First Design Decisions

As soon as the patient misses his/her medication for the specific time of day, the push notification alarm alerts the caregiver who has MedMinder installed. I decided to provide a choice for the caregiver not only to directly make a call to the patient but also to check and see the details of the medication that the patient has forgotten. Everything being in one swipe action, I think it has better user experience as well as the quickness in making the decision.

View User Medication

Second Design Decisions

In the “Meds” tab section of the MedMinder, I wanted to display the current medication that the patient is taking in a very simple form.The pills are colored and shaped in a form that’s easily recognizable for the patient while it is also consistent with the overall design of the app which looks appealing. Since some of the users may have a lot of medication, I put a search button to quickly find the medication the users are looking for. Lastly, the user is able to easily add a new pill to this list by going through a few easy steps.

View Required Medication

Third Design Decisions

In the “Plan” tab section of the app, since the users are only interested in the current status of the patients’ medication status, I thought displaying just one time period would be appropriate. If curious, the users can toggle to view medications for the past and the future time periods. The display of the status of the medication is also very easy to spot because they are shown in checkmarks, alert and neutral (yellow circle)

Add Medication

Fourth Design Decisions

When the users add or edit a medication, they can change the color and the shape of the medication. It is suggested that they pick the most similar icons in order to help them remember the medicine.

View Doctor Appointment

Fifth Design Decisions

In the “Appointment” tab section, I thought having a brief description of the next appointment for the patient would be the most important thing to show. Also, the details of the hospital (direction, ratings and doctors) are some of the lists of things I considered including in this section due thinking and researching on the kinds of things that the users would want. Lastly, the ability to view messages and the detailed information of the doctor will come in handy for the users.

Call / Message Doctor

Sixth Design Decisions

When the user presses on “My Doctor” from the previous example, the information about the doctor slides up from the bottom. The phone numbers for the doctors will show and the users will have the option to either call him/her or write a message. I considered putting other information in this section such as address, email and etc but I thought these two options will satisfy the need for the users.

Logo Design

Logo Design

User Testing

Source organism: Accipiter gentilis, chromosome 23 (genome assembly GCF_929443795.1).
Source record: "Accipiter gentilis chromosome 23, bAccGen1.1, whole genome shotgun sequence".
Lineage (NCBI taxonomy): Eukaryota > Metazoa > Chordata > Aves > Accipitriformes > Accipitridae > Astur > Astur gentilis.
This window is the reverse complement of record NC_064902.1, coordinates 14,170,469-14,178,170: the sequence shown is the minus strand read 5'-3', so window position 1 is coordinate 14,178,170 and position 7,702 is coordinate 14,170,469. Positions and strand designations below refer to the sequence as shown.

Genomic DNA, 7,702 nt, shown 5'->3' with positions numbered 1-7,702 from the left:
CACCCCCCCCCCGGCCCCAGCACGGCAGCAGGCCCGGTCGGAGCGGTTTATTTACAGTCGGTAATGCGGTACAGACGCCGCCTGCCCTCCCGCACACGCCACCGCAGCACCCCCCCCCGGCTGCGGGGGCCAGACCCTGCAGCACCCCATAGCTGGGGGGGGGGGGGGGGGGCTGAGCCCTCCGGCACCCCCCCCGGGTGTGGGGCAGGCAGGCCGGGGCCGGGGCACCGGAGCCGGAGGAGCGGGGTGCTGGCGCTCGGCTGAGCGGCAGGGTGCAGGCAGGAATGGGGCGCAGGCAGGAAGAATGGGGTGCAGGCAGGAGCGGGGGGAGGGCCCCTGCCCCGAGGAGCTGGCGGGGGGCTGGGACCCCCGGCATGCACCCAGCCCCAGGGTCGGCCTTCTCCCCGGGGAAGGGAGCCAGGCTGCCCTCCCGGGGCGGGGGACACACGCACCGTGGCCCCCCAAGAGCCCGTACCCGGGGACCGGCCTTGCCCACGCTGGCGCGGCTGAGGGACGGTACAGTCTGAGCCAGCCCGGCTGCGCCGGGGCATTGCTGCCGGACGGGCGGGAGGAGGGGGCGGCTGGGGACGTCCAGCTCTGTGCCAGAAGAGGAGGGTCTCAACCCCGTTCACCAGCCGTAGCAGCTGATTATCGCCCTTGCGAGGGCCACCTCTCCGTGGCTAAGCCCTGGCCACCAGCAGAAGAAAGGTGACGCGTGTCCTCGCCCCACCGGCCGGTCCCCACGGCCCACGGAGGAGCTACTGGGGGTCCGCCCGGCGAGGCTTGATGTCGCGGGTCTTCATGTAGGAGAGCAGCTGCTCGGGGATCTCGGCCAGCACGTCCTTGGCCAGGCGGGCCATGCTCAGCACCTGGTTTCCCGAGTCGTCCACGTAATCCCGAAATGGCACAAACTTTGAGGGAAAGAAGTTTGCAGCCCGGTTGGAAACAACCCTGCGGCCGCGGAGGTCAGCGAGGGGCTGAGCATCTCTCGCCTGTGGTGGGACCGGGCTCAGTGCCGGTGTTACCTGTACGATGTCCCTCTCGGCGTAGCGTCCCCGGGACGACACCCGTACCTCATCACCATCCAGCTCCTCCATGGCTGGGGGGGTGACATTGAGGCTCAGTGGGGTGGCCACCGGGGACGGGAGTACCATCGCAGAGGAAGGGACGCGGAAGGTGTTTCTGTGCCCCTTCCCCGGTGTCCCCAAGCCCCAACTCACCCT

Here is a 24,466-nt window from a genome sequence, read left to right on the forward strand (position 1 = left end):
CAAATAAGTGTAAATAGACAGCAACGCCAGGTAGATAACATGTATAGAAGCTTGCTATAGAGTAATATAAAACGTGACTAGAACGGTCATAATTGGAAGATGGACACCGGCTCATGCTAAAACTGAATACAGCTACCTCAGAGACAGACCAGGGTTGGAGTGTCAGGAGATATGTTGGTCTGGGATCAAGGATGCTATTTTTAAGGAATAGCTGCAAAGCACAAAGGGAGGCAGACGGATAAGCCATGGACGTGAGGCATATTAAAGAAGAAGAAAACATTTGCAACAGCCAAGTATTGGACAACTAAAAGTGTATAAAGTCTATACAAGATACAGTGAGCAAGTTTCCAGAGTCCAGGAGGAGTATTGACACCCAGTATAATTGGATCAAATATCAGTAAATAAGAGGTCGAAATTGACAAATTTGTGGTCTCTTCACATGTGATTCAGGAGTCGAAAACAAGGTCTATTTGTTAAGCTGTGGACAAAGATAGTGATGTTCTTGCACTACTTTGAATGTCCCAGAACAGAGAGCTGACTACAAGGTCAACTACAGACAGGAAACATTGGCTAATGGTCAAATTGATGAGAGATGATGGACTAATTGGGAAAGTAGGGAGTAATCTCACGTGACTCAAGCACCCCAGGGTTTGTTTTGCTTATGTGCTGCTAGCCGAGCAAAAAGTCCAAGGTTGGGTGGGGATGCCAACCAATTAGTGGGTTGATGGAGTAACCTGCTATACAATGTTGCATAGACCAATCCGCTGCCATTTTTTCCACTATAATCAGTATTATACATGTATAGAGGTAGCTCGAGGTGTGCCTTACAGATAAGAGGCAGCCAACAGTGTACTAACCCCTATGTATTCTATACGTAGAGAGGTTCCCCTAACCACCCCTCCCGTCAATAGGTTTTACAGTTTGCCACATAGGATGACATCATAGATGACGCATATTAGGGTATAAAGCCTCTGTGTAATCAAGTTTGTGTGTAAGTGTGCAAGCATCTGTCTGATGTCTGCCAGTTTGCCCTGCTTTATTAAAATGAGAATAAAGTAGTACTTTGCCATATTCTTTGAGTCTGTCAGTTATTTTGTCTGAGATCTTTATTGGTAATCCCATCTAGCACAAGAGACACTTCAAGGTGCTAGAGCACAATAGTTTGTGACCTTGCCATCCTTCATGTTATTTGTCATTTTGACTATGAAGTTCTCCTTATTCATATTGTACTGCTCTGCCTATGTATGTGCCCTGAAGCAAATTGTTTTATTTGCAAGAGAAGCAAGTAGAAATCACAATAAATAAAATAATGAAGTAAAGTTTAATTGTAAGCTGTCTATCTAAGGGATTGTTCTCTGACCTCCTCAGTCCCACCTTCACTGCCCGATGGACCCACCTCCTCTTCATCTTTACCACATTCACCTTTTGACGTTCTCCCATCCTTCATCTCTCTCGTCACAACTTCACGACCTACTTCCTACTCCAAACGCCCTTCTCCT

User Testing 1

Participant Name: Miroslav
Gender: Male
Age: 35
Occupation: Part-time Graduate Student

Initially when the push alarm notification was enabled, he knew that he needed to swipe in order to see the details of what he could do next. However, his initial swipe was in the opposite direction. The options were, “x”, “call” and “details.” Since I asked him to perform a think-aloud task, he told me that he will go ahead and click on the “details” because he was asked to view the details of the medication that the patient has missed. After that, he said that there was an alert sign on one of the medication so he knew he had to access it somehow. After looking at it for a few seconds, he tried pressing on the medication which took him to the description page.

He thought the app’s visual design was very nice. He told me that he loved how the designs were attractive and the idea of having different colors for the medication was a fantastic idea. Although he said “what if the medications have different shapes?” But, in other designs that I have, I actually have a page that the users can modify the colors as well as the shapes for the medication which I told him about. Going back to the first screen (push alarm notification), he commented that since he checks his emails and messages that appears as a same style, having it appear like so is a great idea. The only thing that he thought may be improved was the alert sign that could maybe have some animation (on/off) effect which can capture the user’s attention.

User Testing 2

Participant Name: Eric
Gender: Male
Age: 26
Occupation: Full-time Graduate Student

For Eric, I asked him to do a different task which was to connect the app to the Medminder device by entering in the device number and the code that was generated. For this, since I didn’t have the MedMinder device ready and also the generated code wasn’t available, I had to Wizard-of-Oz the testing situation. I told him that the device number and the code will be provided to him during the process but in reality, it will be real numbers that only the users will have access to.
Initially, the splash screen of the app appeared and after a couple second it disappeared, resembling that he is now on the app and needs to connect it to the device. He pressed on the numbers (but obviously didn’t work because it’s a prototype) and the machine number was plugged in after. Since he needed to generate the code for the device, I told him that the code is “6029.” After he had submitted the code, the screen said that the device was now connected to the app.

Same with Miroslav, Eric also thought that the app’s design was very attractive. Although he thought the prototype could be improved a little. He said instead of the screen transitioning from a screen without the device number to a screen with the device number at once, it would be much more interactive if the prototype generated multiple screens with required numbers being plugged into the screen once at a time. (So, the initial screen will have no numbers, after pressing a number it will be plugged in and on and on…). Other good feedback I got from him was, he really liked the color contrast between blue and red which indicated that he should try to keep pressing blue to move on. However, one more suggestion that was made was to keep the code input keyboard consistent with the device number input keyboard.

MedMinder Bracelet

User Flow

MedMinder Device Flowchart


MedMinder Device Design

MedMinder App

Connecting App to Device

Final MedMinder App Prototype